THE LESSON-SERMON

We read in the "explanatory note" of our Quarterly that "the Bible and the Christian Science text-book are our only preachers," and the testimonial meetings and periodicals constantly reiterate that their correlative use in the Lesson-Sermon is the basis for demonstration in disproving error by proving good. As every Christian Scientist, notwithstanding age or experience, is only a student of this eternal Science, the same tools are given all; hence it is as imperative for the pupil in the Sunday School to study the Lesson-Sermon as it is for the parent. It is, therefore, both the privilege and duty of the parent to assist the pupil and cooperate with the Sunday School teacher by constantly stimulating the child to earnest and intelligent study of this unique preaching.

It seems most obvious that when the committee takes up a given subject, its first step is to make a topical outline. This outline comprises six thoughts in sequence, of which the first may give the premise, or introduction, the second to fifth what may be called the argument, and the sixth the conclusion or result. The argument is presented in various forms, contrast through positive and negative standpoints being its usual procedure. The work of reducing each set of Bible citations to its simplest denomination, so as to perceive the correlation in Science and Health, requires practice and concentration. These Scriptural passages and Christian Science correlatives may be likened to a pair of scales, for however apparently unlike in variety and quantity, they prove to be accurately balanced in quality and value of thought. To secure the balance or reciprocal relation, however, is a sifting, weighing, analyzing process, a process mainly of elimination. It is the finding, in the Bible citations of each section, of the thought which is emphasized and brought out in the sections as a whole, and this is comparatively easy when the citations present merely a spiritual quality or mortal mind error, but in the case of a narrative or allegory it is more difficult, and we must train the children to deduce therefrom the basic truth or quality which it exemplifies, and so rid thought of the sense of personality around which the narrative is woven. Exchange of personality for Principle is the teacher's work in life, as it will be the pupil's. and it cannot be done too early or too well.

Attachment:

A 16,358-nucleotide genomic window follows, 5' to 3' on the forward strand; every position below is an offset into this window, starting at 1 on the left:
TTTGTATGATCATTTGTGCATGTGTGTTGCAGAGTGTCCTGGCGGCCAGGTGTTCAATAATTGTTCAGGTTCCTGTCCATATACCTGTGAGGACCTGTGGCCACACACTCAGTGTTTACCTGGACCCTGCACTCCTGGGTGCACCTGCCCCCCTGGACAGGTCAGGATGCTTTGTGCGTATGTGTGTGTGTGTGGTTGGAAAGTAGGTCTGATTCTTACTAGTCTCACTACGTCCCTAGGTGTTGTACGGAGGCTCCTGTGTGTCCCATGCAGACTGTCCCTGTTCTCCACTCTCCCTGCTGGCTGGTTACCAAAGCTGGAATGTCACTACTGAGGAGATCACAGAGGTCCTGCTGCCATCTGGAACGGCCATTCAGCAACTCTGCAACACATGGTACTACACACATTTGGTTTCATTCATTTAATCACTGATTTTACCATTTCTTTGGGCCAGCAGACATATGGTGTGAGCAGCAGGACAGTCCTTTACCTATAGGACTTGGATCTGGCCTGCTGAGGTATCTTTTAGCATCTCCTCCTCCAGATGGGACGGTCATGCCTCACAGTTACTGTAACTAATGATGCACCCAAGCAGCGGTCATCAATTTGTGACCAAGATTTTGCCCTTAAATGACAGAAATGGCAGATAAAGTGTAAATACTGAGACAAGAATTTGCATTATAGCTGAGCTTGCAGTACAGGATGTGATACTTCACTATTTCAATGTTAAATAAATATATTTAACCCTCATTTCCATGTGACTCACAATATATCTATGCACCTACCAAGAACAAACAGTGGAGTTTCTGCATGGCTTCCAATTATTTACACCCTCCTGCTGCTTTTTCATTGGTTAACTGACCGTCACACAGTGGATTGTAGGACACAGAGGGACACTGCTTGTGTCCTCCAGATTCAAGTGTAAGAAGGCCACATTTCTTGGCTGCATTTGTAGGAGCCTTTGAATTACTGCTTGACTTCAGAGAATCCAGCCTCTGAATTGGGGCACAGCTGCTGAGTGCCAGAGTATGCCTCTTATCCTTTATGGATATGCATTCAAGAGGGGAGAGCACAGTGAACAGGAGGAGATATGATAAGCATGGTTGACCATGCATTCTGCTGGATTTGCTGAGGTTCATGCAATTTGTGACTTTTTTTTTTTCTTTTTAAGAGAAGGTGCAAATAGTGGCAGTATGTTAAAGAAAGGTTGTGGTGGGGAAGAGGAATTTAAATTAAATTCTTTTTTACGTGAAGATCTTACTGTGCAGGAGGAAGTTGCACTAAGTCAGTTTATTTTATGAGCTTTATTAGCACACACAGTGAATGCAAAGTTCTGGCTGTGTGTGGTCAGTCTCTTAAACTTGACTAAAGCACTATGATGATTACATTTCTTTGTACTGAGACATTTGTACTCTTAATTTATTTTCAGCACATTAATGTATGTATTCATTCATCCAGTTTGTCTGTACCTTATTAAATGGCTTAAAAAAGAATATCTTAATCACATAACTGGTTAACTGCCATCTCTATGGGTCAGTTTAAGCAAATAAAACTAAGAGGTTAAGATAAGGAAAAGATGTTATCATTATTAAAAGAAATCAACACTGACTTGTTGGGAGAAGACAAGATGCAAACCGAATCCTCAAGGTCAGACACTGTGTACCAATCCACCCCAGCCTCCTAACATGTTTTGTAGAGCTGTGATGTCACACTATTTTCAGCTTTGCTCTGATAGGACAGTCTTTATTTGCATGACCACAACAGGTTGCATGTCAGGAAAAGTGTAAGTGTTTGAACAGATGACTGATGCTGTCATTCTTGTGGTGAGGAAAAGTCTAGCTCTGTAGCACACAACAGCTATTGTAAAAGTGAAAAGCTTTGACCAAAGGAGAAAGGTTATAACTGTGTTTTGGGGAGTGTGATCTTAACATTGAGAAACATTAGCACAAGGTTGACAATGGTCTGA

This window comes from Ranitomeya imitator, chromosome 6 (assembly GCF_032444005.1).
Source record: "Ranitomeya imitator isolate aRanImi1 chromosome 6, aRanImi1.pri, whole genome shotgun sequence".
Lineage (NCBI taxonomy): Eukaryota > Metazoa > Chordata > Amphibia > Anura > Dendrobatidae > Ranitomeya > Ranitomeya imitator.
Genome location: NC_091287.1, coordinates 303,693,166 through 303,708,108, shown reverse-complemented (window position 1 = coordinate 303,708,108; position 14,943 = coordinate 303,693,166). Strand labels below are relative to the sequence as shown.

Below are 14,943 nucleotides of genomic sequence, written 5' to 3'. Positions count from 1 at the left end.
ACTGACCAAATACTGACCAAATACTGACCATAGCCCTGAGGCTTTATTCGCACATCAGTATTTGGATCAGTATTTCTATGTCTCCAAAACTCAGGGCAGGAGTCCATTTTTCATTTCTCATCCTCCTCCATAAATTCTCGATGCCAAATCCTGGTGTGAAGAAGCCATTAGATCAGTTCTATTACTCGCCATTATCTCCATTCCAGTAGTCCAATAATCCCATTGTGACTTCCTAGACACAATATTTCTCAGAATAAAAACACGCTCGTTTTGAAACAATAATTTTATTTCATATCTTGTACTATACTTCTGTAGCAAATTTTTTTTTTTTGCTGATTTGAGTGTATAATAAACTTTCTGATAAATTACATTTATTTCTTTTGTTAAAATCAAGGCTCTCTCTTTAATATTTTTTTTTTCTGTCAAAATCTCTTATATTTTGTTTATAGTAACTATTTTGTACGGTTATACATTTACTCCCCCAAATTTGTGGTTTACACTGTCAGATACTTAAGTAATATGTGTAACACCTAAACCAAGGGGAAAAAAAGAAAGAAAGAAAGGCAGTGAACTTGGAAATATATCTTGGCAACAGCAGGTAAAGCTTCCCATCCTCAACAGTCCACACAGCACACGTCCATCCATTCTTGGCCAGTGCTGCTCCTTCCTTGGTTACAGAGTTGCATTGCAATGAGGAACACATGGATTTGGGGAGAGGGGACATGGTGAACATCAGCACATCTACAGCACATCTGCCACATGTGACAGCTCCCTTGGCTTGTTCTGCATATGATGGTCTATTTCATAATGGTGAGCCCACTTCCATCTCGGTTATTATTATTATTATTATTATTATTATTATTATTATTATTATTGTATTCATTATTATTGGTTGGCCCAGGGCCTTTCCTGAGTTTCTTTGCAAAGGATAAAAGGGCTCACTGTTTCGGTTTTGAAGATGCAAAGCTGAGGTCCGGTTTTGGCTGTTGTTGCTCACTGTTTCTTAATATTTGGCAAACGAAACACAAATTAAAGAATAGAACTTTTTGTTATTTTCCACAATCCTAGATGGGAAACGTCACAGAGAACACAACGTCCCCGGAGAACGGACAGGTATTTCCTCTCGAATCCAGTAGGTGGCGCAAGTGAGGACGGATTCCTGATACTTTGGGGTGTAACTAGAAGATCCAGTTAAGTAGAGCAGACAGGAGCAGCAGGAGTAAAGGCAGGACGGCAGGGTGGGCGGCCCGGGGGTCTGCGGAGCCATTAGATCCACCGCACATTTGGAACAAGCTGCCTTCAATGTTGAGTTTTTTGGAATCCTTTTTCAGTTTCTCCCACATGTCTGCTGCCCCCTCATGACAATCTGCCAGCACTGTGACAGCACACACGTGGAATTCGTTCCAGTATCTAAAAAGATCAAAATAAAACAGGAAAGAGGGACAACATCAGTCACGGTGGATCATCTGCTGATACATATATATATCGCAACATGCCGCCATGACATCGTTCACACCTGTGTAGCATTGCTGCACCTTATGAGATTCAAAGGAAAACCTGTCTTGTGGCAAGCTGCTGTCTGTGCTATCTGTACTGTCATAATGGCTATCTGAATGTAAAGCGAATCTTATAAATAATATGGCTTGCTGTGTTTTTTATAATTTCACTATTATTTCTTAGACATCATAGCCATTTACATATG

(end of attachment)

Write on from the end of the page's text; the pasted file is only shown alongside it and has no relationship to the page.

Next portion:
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Article
IMITATIONS
July 31, 1909
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